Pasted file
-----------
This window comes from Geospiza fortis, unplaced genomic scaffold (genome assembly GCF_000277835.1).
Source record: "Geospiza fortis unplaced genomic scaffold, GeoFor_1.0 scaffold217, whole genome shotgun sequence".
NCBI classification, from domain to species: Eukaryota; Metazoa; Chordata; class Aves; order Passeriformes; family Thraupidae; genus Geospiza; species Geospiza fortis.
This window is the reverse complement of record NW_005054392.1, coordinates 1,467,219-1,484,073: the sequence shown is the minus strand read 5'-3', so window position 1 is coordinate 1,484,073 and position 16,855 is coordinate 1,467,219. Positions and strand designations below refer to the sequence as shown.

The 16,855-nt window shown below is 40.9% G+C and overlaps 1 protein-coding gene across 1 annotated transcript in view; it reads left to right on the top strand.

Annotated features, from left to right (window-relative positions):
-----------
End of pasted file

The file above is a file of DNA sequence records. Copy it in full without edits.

This window comes from Geospiza fortis, unplaced genomic scaffold (genome assembly GCF_000277835.1).
Source record: "Geospiza fortis unplaced genomic scaffold, GeoFor_1.0 scaffold217, whole genome shotgun sequence".
NCBI classification, from domain to species: Eukaryota; Metazoa; Chordata; class Aves; order Passeriformes; family Thraupidae; genus Geospiza; species Geospiza fortis.
This window is the reverse complement of record NW_005054392.1, coordinates 1,467,219-1,484,073: the sequence shown is the minus strand read 5'-3', so window position 1 is coordinate 1,484,073 and position 16,855 is coordinate 1,467,219. Positions and strand designations below refer to the sequence as shown.

The 16,855-nt window shown below is 40.9% G+C and overlaps 1 protein-coding gene across 1 annotated transcript in view; it reads left to right on the top strand.

Annotated features, from left to right (window-relative positions):